On Sunday, March 3, 2024, the youngest awarded Nobel laureate and renowned advocate for girls’ education Malala Yousafzai visited the Ismaili Jamatkhana Harvest Green in Richmond, Texas located around the corner from Malala Yousafzai Elementary School. Malala commented on educational initiatives championed by the Malala Fund and Zindagi Trust, an educational non-profit organization in Pakistan. Shehzad Roy, the CEO of Zindagi Trust and a famous Ismaili Muslim Pakistani singer was also in attendance at the event accompanied by his wife Dr. Salma Alam, and son Sikander Roy.

The event had over 180 attendees, consisting of students, young professionals, and educators from the Jamat. President of the Ismaili Council for the Southwestern USA, Faisal Momin, commenced the event and commented on the importance of this dialogue.

“Together, we can build bridges of understanding, promote education, and empower women – ensuring more and more ‘Malalas’ come forth and leave their lasting impact on the world.”

President Faisal Momin moved on to discuss the many ways in which the initiatives of the Aga Khan Development Network (AKDN) align with Zindagi Trust and the Malala Fund. He remarked on how Malala’s “...advocacy for the right to education, especially for young girls, aligns perfectly with the Ismaili community's shared commitment to creating a world where every individual, regardless of gender, has the opportunity to reach their full potential.”

Malala, whose courage and determination have become synonymous with the global fight for education and equality, addressed the audience, promoting a unique dialogue on the pursuit of educational equality. She commented on her work with Zindagi Trust in creating schools in the most rural areas of Pakistan. Malala spoke specifically about the remarkable success of one school founded through this partnership in Shangla, a district of Northern Pakistan. The purpose of this school, she stated, was “to prove to stakeholders, to the community, to all the key players that it is possible to (...) create a state-of-the-art school in a village” and to show that there is “no excuse not to make this happen in the rest of the country.”

After sharing her own experiences with working on educational equality, Malala encouraged everyone in the room to take action as well –

“My goal is that we see a world in our lifetime - the oldest person in this room, in your lifetime as well. We want to see a day when every child gets the opportunity to be in school and get that quality education. Let’s make that commitment. Let’s ensure that those 120 million girls who are out of school get in school. (...) I can see that future if we all believe in it, and we all make it happen.”

Shehzad Roy took the opportunity to share a few anecdotes about his work with Malala and touched on the impact his upbringing as an Ismaili Muslim has had on the work he is doing today. Emphasizing one important lesson he has learned, he said, “I learned from my [Ismaili] community that we should not just tolerate each other’s views, but we should coexist peacefully.” In reference also to his musical career, he reflected on how his love of music sprung out of experiences with his father playing guitar in his local Ismaili orchestra in Karachi.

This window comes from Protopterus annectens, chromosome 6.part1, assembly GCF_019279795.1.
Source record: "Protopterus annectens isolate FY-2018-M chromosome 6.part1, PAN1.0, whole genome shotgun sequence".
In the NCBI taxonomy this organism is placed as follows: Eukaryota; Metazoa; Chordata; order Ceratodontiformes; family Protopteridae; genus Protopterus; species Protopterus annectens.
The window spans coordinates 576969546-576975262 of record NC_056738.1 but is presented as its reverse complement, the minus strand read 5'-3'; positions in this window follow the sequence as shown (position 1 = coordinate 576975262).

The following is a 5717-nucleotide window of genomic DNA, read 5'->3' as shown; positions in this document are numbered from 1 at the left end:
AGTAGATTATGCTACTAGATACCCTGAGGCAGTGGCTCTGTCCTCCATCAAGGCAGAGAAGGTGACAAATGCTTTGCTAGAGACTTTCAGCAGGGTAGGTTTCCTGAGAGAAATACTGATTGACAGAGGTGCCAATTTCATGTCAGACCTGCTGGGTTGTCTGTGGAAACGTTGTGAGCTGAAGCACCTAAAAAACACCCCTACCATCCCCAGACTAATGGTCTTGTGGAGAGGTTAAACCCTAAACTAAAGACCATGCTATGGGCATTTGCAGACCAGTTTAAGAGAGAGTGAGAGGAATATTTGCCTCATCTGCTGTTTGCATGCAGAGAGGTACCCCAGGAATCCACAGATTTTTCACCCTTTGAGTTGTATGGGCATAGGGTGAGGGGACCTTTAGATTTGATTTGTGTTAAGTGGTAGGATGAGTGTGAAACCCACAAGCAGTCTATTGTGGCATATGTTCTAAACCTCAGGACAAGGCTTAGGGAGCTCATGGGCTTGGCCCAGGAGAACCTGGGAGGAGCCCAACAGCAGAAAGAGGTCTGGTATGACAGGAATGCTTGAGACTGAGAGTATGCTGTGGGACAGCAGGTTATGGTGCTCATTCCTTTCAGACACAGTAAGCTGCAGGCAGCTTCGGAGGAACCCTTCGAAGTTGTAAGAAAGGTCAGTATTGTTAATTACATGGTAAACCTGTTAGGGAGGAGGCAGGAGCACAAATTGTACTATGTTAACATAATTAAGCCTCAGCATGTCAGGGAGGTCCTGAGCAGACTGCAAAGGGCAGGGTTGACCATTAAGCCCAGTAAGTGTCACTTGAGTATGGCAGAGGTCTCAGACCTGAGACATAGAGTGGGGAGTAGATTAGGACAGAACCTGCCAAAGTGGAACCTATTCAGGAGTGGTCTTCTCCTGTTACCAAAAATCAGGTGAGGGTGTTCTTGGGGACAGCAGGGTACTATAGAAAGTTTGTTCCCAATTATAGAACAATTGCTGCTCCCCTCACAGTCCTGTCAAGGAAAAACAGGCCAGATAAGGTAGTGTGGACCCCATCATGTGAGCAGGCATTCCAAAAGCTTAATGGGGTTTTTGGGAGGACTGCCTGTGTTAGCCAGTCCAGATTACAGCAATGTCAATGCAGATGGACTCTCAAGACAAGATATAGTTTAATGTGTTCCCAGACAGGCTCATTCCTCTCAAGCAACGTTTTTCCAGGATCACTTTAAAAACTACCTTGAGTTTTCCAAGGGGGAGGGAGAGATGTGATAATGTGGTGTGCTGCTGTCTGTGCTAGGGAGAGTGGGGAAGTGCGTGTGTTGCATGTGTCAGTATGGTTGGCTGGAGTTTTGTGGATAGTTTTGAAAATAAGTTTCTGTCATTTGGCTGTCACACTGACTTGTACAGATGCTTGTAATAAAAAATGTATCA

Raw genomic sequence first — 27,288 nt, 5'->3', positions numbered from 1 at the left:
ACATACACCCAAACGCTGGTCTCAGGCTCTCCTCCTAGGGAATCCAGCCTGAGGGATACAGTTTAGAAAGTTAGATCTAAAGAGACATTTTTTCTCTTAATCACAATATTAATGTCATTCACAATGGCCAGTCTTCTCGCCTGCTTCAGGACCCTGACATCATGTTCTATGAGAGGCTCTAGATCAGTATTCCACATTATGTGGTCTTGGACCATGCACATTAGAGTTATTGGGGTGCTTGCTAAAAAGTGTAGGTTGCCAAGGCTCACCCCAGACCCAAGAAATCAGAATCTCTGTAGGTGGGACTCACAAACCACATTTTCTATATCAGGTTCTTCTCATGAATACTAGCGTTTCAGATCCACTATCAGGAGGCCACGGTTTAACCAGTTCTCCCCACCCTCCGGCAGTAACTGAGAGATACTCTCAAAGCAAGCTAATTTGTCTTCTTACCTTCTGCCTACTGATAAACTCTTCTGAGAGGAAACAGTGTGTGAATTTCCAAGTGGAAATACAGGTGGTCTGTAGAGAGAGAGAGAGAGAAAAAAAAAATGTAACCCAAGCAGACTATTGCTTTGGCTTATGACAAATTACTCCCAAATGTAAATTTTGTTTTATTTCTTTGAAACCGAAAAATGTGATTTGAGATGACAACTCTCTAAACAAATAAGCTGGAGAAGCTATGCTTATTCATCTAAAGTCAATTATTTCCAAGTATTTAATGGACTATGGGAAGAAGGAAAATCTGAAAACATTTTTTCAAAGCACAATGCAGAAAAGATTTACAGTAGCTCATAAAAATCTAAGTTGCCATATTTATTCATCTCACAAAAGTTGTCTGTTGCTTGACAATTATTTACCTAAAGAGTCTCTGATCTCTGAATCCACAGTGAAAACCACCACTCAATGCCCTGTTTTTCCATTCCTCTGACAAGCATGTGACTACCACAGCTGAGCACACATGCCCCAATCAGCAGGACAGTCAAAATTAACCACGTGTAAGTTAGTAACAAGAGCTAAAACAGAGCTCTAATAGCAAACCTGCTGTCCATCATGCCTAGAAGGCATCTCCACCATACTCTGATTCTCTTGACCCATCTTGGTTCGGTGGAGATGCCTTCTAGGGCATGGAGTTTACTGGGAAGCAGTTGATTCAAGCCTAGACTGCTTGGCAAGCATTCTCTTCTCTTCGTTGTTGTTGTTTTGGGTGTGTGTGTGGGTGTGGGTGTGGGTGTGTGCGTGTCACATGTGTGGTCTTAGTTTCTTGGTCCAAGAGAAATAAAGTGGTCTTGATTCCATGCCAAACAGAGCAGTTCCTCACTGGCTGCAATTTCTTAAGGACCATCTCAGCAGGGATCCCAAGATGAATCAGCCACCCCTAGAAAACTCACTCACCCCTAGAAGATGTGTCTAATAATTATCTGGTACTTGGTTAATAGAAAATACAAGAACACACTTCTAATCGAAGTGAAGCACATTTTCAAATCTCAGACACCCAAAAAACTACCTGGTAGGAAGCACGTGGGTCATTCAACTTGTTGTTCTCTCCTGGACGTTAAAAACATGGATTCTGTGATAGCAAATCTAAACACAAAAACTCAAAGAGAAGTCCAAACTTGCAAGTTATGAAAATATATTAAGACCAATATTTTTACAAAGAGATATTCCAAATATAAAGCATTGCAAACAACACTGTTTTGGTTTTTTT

In the Q&A session with moderator Zainab Khuwaja-Ali, Malala answered questions submitted before the event by members of the audience. One of the questions posed asked Malala for her advice on how we all can help bring about the change in the world that she advocates for. She responded,

“It requires the commitment of each and every one of us. (...) It is our responsibility to push leaders to do more for education. It is our responsibility to question them. If there is no hospital, no school in a village, we must be putting pressure on the policy-makers – what are they doing about it? (...) I see it more as a collective work. It is not about one individual, one foundation. We all must be playing our part. It is the collective work that really helps us see the change and the difference.”

Malala also addressed a few lighthearted questions about her personal life. When asked about her favorite television shows, she replied that she loves to watch the comedy-drama series Ted Lasso and the reality show Love is Blind.

Ziauddin Yousafzai, Malala’s father, shared his gratitude and highlighted the importance of empowering children at a young age. In addition, Dr. Asaf Qadeer and Siraj Narsi, members of the Host Committee also addressed the audience and highlighted the importance of the work being done by Shehzad and Malala to improve quality of life through education.

Watch the full event video highlight here.

Nobel Laureate Malala Yousafzai at Harvest Green Jamatkhana